Apple Inc. goes green investing in acres of Maine timberland

You can see it in the weather: the environmental conditions are only getting worse. Studies show the environment that we are living in is deteriorating as we strip its resources and pump toxins into the air. A large contributor to the environmental destruction is big companies, which require plenty of resources in order to function and are constantly accumulating waste that has nowhere else to go but back into the environment. This process of taking and returning pollution has a tremendously negative impact on the environment.

As companies become more aware of this situation, some strive to change these conditions. Apple has focused on expanding its environmental efforts, as currently it is using renewable energy to power 87 percent of their operations worldwide. Apple has established a self-imposed goal to increase this number to 100 percent for all of its US operations. Through collaborating and investing in a Chinese solar project, Apple hopes to switch over from the current 280-megawatt solar facility, where they pay 850 million dollars for the rights to half of the output. At the moment, the Chinese solar project can only handle 40-megawatts, so there is still a long way to go, but Apple endeavors to reach its goal starting with its California offices, which includes the computer center and 52 retailer stores.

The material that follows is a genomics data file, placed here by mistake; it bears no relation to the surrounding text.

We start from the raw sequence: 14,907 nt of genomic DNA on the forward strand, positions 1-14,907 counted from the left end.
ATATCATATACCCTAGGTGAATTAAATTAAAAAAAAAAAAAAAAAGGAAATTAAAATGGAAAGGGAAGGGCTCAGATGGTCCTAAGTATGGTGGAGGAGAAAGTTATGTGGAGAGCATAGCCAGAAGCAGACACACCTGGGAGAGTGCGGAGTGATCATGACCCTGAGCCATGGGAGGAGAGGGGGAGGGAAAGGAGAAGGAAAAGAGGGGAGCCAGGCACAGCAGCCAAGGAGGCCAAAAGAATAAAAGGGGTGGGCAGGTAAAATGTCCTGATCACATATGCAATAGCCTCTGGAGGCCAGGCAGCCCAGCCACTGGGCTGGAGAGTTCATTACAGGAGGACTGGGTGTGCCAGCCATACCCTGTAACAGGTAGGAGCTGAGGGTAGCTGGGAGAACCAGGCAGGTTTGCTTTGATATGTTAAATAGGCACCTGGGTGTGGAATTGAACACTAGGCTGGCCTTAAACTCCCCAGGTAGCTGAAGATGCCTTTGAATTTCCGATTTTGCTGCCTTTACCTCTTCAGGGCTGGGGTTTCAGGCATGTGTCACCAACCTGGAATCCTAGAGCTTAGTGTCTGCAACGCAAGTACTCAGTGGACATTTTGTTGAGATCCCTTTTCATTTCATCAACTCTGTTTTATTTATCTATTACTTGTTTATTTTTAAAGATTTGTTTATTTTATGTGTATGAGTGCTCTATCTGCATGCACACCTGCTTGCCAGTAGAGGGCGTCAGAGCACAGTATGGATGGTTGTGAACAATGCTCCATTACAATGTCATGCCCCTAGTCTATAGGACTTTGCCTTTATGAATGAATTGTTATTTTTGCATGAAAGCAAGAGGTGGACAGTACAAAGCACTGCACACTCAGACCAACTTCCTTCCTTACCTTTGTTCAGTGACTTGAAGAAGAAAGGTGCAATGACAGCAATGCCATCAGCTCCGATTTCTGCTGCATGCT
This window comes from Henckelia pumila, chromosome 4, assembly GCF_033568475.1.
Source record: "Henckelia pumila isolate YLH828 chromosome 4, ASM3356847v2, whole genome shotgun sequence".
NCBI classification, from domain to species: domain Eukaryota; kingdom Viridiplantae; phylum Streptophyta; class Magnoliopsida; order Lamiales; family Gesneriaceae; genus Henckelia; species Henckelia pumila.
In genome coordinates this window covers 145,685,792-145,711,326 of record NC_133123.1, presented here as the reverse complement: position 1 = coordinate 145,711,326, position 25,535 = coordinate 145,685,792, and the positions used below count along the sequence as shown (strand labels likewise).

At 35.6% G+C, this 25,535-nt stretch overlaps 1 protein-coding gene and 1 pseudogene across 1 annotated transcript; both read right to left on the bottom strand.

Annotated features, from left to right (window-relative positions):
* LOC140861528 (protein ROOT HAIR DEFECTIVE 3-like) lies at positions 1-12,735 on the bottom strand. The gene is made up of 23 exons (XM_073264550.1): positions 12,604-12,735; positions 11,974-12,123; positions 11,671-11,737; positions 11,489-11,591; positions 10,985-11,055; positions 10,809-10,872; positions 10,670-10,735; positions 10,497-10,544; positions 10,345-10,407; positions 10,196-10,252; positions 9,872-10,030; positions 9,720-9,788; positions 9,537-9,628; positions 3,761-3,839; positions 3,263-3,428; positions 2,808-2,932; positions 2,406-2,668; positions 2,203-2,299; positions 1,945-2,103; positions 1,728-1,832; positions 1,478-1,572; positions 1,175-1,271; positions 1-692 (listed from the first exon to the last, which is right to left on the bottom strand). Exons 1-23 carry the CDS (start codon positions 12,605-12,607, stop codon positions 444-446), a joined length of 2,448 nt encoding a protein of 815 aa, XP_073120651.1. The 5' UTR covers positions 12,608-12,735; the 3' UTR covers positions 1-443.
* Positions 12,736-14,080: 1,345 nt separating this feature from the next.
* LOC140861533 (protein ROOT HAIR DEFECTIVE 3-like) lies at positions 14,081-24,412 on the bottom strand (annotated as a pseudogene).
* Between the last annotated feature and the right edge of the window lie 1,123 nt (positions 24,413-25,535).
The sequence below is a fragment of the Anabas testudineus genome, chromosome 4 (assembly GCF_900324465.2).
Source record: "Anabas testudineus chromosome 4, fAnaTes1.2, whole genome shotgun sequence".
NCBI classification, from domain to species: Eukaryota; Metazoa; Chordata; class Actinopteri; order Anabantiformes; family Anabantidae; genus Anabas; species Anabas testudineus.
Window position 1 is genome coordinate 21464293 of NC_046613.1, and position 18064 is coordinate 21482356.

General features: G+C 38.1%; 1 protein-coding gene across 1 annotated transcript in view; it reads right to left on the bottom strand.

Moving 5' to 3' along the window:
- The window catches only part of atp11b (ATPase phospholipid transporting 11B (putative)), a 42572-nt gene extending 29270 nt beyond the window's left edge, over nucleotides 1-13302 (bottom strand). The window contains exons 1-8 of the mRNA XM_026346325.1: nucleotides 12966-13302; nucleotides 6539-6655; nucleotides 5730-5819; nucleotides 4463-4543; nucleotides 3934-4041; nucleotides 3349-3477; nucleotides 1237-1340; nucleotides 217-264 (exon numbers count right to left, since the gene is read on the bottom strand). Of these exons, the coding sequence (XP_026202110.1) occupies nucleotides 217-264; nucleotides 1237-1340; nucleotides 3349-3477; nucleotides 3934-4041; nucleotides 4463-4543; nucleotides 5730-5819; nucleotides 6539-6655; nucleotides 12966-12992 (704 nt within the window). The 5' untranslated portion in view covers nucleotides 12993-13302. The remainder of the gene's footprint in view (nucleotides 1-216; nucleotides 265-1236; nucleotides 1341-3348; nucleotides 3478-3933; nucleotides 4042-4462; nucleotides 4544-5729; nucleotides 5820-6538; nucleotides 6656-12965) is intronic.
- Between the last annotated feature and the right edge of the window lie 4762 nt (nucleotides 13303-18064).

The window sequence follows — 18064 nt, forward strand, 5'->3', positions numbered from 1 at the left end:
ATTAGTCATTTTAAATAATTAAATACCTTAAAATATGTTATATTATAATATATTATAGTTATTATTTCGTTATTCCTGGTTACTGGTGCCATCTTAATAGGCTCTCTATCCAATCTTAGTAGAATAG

In addition, Apple plans on using paper solely from trees harvested under environmentally sound conditions. In this effort, Apple has invested in sustainable timberlands in Maine and North Carolina. In Aroostook County, Apple purchased 32,400 acres of wetlands, rivers, and upland forest that is a refuge for Atlantic salmon, bald eagles, northern goshawks, and Canada Lynx. Although the land will remain a working forest for continued fiber productions, Apple’s purchase of the Reed Forest will ensure conservation of certain areas while also protecting employment and recreational opportunities. In North Carolina, Apple is protecting 3,600 acres of pine and hardwood forests and has pledged money to the Conservation Fund, a Virginia-based nonprofit.

Jackson, a former US Environmental Protection Agency administrator, noted, “before we go somewhere else and start asking and eventually requiring clean energy, you need to make sure you show folks how to do it” according to the Star Tribune Apple has begun leading the way for other companies by being environmentally conscious of the inputs in its production.

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